Newswise — "Banned Books" at SVC: New English Class Examines Forbidden Literature

What makes a banned book controversial—and sometimes truly great? Students at Southern Vermont College in Bennington, Vt., will seek answers this fall as part of the college's newest English course: "Banned Books." In the class, to be offered for the first time at SVC in September, students will explore the nature of censorship while studying more than a dozen banned works of literature, their authors and their relevance to issues in history.

Taught by Catherine Burns, an English department faculty member who recently created the course to appeal to the general student population at SVC, "Banned Books" has attracted students from a variety of majors. In fact, of the 16 students already enrolled, only five are English majors.

Readings will include: J.D. Salinger's The Catcher in the Rye; Fahrenheit 451 by Ray Bradbury; Salman Rushdie's The Satanic Verses; Native Son by Richard Wright; Harper Lee's To Kill a Mockingbird; Slaughterhouse Five by Kurt Vonnegut; Katherine Paterson's Bridge to Terabithia; and Aristophanes' anti-war drama Lysistrata.

In addition, students will work on individual projects, where they will research other notably banned books—stripped from bookshelves by governments, communities, school districts, religious groups or political leaders—like Huckleberry Finn, Harry Potter and various Judy Blume books, among others.

Burns says the books represent a good mix of issues: political, social, religious and coming-of-age. "The children's books included really show just how varied banned books can be," she notes.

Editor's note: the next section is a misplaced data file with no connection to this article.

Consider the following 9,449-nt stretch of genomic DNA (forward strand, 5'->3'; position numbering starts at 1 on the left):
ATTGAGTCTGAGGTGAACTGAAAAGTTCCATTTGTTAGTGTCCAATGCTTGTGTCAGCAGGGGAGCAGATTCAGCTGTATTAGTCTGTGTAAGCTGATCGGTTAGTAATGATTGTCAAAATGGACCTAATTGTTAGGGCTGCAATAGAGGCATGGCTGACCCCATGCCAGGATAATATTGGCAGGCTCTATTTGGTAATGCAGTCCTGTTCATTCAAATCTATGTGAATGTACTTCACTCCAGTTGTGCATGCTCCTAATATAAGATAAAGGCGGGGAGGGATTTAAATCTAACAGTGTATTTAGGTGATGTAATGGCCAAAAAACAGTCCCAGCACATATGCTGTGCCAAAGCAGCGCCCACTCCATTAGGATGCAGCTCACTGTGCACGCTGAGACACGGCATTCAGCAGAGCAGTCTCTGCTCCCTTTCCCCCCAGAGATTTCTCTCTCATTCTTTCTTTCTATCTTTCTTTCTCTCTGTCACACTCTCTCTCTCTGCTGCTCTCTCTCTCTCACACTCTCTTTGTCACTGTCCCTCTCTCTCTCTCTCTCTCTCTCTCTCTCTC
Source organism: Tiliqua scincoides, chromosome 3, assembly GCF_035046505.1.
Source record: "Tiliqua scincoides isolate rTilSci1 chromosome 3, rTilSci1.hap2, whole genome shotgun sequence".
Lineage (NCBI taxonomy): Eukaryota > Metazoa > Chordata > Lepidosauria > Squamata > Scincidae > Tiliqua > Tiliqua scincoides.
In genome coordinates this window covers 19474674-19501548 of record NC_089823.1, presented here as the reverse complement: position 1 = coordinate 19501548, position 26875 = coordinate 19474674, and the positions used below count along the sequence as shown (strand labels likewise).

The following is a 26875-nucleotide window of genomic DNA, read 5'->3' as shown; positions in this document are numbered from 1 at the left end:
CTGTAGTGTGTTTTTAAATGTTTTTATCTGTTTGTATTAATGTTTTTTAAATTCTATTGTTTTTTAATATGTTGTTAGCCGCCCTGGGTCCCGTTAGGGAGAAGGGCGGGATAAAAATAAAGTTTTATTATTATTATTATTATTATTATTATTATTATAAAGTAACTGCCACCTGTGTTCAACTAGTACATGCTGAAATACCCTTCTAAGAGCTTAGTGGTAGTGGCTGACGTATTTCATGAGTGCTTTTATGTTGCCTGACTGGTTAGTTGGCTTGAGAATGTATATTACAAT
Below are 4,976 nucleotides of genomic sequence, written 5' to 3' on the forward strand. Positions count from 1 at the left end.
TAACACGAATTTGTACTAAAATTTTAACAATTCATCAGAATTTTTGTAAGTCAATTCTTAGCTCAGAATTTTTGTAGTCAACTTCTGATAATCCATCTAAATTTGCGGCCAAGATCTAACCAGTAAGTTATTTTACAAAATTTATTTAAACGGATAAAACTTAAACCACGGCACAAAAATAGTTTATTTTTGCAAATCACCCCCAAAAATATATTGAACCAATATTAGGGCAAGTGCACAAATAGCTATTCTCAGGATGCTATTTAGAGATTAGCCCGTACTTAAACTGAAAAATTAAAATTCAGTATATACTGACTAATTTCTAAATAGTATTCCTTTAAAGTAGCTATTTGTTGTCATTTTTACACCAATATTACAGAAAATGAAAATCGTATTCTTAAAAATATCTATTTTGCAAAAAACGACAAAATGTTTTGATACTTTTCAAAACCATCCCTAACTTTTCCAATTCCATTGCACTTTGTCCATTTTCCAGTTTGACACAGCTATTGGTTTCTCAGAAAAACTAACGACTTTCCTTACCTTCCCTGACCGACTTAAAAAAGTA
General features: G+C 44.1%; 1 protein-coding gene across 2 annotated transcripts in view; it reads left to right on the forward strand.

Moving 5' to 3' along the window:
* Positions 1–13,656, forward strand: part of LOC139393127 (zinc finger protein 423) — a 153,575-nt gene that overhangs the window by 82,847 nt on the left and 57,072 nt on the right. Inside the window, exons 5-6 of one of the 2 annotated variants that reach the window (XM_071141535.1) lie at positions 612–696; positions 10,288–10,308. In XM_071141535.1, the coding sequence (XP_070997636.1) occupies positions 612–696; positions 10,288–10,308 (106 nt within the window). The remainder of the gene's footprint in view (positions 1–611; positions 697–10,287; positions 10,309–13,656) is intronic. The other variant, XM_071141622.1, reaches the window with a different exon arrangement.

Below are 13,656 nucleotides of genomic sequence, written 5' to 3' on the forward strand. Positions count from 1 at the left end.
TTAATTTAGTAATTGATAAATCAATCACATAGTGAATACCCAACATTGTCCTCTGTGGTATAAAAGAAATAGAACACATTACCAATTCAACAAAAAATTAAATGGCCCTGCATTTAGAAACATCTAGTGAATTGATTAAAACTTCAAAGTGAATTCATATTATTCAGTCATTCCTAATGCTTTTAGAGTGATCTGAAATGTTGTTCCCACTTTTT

"Studying banned books is relevant today, as it will open our students' minds to general issues of censorship," she says. "This is an important issue of awareness for them, and I hope the class helps them reflect on this, better understand some of the issues raised in the books and figure out individually where they stand."

With many students today interested in issues of security, free speech and the government, they will recognize that these themes have been explored repeatedly for many years through literature, says Burns. She explains that the class will also examine the issues that resulted in specific books being banned. "Students will look at what governments, religious leaders and other have been afraid of," she says, "and what made them concerned enough to ban certain books."

Burns adds: "I hope to help those enrolled in the class reflect on historic and contemporary books alike, and help our students come up with their own conclusions."

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